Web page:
Hennes & Mauritz, selling under the brand H&M, is the world’s second-largest apparel company and the biggest buyer of clothes made in Bangladesh. That has put the Swedish retailer in an uncomfortable position after the death of a prominent labor activist a year ago and a garment factory fire that killed more than 100 workers in November.
H&M (HMB:SS) didn’t produce clothes in the Bangladeshi factory, and it encourages workers’ rights through training programs that include short films. Its chief executive, Karl-Johan Persson, even met with the Sheikh Hasina, the Bangladeshi prime minster, last fall to ask the government to raise the minimum wage. Now, in its annual sustainability report, the company has for the first time made public the names and addresses of its suppliers in Bangladesh and 22 other countries, with their permission. (No e-mail addresses or phone numbers, though.) H&M is one of the few retailers to publish this information.
The list, which covers 95 percent of H&M’s production, includes 785 suppliers (166 are in Bangladesh) who in turn operate 1,798 factories. The company says that 148 of those suppliers are “strategic partners,” and they make about half its products. H&M, like other companies, has a code of conduct for its suppliers that covers environmental and social issues. In 2012, it audited 485 potential new factories around the world. Twenty-five percent of them didn’t make the cut. Most of those were in Asia. “We didn’t find the right mindset in terms of transparency,” says Helena Helmersson, the company’s head of sustainability.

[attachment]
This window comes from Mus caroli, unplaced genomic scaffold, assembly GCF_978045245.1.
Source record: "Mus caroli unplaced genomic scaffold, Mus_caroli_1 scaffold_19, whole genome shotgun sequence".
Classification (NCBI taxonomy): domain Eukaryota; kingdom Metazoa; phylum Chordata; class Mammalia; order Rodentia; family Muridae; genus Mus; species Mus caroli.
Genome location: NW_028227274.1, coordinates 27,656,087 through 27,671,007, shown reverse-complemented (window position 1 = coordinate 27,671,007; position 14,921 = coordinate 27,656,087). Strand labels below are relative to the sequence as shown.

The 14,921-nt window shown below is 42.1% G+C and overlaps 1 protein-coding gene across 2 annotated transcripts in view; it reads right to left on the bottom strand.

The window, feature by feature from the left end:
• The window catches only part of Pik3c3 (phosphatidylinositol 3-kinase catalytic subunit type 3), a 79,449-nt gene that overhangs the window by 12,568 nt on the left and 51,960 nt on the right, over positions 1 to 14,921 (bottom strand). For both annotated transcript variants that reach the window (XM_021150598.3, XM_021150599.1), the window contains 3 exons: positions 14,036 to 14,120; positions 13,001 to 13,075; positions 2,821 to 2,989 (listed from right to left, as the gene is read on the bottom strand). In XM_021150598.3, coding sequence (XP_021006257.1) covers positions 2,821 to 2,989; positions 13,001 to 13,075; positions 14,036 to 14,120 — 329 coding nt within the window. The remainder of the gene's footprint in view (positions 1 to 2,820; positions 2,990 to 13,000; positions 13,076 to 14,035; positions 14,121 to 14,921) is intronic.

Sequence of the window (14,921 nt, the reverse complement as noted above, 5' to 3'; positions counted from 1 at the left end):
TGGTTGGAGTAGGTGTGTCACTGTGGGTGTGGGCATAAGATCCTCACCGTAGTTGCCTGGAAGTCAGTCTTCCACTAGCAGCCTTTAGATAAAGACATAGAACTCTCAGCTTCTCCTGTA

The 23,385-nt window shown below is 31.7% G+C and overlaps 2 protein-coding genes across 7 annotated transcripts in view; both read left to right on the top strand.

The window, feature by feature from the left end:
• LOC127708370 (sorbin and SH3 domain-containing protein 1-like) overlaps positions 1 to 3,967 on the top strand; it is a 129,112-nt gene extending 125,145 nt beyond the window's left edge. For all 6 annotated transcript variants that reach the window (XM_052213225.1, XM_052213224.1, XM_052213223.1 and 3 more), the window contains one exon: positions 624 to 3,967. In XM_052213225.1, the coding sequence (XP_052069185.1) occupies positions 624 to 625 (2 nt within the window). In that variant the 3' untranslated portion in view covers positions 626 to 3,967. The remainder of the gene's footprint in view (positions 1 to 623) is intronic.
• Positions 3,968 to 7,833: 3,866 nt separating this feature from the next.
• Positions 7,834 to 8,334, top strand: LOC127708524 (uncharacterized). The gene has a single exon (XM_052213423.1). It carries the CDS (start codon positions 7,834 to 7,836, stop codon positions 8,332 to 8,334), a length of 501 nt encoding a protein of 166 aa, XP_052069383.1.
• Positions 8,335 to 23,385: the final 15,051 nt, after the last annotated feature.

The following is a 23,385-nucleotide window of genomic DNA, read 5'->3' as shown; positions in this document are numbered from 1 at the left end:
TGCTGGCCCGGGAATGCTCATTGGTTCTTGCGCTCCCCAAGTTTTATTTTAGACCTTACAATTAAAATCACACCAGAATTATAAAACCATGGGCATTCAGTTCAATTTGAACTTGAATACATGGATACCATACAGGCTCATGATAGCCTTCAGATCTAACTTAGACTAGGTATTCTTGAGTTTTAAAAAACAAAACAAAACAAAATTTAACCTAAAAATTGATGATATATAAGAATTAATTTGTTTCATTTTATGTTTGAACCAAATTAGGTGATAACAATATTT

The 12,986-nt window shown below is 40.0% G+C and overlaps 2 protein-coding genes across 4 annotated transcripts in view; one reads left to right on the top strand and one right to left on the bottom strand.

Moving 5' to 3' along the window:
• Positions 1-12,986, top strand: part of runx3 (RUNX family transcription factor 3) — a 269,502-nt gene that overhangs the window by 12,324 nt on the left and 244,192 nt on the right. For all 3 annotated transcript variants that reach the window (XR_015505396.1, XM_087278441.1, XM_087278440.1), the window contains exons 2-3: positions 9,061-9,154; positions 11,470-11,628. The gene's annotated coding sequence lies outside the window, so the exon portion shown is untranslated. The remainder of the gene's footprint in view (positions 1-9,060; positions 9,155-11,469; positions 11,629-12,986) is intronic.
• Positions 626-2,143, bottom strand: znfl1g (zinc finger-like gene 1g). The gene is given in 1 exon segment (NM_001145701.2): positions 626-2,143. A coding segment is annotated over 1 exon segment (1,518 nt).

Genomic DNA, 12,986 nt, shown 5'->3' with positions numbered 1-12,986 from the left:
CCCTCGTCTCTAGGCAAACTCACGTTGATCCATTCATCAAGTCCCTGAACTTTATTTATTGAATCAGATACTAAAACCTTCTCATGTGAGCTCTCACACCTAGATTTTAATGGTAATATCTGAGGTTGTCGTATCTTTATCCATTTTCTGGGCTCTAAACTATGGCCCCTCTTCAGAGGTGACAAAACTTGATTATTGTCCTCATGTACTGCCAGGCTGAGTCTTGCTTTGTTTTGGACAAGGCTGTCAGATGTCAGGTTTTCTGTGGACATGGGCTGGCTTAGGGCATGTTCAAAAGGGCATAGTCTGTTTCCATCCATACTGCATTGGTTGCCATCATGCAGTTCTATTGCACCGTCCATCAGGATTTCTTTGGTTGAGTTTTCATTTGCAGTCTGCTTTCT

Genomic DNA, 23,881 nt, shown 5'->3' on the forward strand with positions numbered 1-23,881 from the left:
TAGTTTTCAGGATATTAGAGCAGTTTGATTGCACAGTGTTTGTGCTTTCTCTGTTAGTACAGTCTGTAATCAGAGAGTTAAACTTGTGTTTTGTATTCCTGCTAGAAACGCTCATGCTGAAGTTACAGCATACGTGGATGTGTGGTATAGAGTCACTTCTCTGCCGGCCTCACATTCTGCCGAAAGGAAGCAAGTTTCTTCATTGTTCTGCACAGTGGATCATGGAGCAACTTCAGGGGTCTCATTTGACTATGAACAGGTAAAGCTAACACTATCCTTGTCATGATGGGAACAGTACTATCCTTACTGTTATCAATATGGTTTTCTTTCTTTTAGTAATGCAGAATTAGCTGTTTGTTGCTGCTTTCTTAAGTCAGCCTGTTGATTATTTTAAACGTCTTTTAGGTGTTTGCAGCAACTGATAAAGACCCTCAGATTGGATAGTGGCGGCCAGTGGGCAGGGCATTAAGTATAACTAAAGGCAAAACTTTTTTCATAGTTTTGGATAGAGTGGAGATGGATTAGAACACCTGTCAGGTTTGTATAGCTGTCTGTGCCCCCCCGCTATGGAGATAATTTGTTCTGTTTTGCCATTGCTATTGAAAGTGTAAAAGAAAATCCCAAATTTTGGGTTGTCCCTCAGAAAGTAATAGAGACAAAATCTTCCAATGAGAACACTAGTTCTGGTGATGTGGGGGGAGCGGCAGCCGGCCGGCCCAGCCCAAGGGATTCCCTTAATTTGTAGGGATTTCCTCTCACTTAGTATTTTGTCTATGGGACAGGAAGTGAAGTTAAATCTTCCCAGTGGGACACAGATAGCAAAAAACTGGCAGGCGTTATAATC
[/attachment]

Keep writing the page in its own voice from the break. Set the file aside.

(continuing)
Helmersson also said that H&M will be setting up model factories with some of its best suppliers in some of its most important markets, including Bangladesh. This, she says, will give H&M the chance to show it’s possible to run a factory that’s environmentally sound, quality-conscious, efficient, fair to workers, and profitable. The details about that in next year’s annual report should make for interesting reading.